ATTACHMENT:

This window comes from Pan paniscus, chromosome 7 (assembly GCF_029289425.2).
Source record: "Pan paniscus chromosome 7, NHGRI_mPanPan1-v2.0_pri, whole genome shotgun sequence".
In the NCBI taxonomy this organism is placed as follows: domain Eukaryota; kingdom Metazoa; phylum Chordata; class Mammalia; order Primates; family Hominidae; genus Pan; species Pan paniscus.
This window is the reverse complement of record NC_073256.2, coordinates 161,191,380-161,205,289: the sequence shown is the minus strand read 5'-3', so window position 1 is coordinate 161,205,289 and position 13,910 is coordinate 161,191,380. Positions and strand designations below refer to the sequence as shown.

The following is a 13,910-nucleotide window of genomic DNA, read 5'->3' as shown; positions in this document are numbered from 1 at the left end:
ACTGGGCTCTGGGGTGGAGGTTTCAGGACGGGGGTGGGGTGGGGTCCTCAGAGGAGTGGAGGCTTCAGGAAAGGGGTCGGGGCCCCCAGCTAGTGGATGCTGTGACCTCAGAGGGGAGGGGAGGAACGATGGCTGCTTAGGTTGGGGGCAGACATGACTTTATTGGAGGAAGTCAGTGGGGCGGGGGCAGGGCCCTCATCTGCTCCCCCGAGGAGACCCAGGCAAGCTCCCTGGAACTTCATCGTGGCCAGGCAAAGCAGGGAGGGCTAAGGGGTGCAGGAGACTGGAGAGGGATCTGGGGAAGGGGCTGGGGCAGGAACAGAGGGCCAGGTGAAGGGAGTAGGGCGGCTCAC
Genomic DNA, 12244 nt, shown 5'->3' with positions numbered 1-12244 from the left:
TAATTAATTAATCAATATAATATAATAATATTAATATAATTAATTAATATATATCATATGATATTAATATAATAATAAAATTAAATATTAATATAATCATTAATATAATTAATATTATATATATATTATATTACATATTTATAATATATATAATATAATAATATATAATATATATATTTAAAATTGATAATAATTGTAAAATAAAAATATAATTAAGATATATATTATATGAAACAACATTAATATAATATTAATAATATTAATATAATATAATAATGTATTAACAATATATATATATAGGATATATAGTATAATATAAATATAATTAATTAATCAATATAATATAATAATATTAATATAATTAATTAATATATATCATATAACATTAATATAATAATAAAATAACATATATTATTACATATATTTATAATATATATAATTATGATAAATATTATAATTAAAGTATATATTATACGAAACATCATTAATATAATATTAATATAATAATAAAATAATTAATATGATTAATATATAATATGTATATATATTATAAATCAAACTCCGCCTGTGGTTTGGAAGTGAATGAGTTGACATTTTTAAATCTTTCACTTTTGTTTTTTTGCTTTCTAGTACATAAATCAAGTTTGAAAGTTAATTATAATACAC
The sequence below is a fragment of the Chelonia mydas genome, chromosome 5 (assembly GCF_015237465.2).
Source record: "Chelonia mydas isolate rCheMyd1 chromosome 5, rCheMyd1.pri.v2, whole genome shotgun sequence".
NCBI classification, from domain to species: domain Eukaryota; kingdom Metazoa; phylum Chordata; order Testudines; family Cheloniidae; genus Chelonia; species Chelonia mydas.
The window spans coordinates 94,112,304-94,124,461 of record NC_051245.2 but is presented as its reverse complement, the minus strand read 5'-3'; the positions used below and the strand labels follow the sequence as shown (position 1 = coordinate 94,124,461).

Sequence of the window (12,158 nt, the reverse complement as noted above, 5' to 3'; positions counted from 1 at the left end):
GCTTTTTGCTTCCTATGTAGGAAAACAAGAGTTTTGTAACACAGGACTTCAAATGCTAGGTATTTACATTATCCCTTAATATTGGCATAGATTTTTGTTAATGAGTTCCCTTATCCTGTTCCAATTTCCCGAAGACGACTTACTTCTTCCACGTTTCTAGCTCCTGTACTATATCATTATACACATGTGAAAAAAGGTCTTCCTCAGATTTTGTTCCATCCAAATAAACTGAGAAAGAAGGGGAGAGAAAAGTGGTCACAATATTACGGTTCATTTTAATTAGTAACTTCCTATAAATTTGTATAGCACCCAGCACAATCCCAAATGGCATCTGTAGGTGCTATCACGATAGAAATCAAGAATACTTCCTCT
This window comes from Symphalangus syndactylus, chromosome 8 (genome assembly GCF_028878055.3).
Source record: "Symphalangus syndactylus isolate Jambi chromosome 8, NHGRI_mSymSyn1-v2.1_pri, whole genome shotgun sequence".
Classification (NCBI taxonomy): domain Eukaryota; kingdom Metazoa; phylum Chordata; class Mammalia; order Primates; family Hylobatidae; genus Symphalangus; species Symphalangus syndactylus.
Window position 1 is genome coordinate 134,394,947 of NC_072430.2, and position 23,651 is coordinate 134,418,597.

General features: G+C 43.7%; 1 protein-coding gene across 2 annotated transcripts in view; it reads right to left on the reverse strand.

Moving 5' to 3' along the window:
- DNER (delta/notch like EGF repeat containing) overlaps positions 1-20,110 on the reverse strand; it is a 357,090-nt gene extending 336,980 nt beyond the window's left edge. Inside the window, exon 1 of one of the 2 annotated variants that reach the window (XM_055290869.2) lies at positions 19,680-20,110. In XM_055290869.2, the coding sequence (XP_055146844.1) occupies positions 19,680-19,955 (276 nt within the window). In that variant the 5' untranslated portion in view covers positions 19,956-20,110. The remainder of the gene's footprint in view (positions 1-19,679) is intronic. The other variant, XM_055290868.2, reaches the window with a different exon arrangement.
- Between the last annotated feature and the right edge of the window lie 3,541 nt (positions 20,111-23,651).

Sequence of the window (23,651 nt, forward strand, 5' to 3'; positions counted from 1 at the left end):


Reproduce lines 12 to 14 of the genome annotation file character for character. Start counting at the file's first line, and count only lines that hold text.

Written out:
The window spans coordinates 94,112,304-94,124,461 of record NC_051245.2 but is presented as its reverse complement, the minus strand read 5'-3'; the positions used below and the strand labels follow the sequence as shown (position 1 = coordinate 94,124,461).

Sequence of the window (12,158 nt, the reverse complement as noted above, 5' to 3'; positions counted from 1 at the left end):
GCTTTTTGCTTCCTATGTAGGAAAACAAGAGTTTTGTAACACAGGACTTCAAATGCTAGGTATTTACATTATCCCTTAATATTGGCATAGATTTTTGTTAATGAGTTCCCTTATCCTGTTCCAATTTCCCGAAGACGACTTACTTCTTCCACGTTTCTAGCTCCTGTACTATATCATTATACACATGTGAAAAAAGGTCTTCCTCAGATTTTGTTCCATCCAAATAAACTGAGAAAGAAGGGGAGAGAAAAGTGGTCACAATATTACGGTTCATTTTAATTAGTAACTTCCTATAAATTTGTATAGCACCCAGCACAATCCCAAATGGCATCTGTAGGTGCTATCACGATAGAAATCAAGAATACTTCCTCT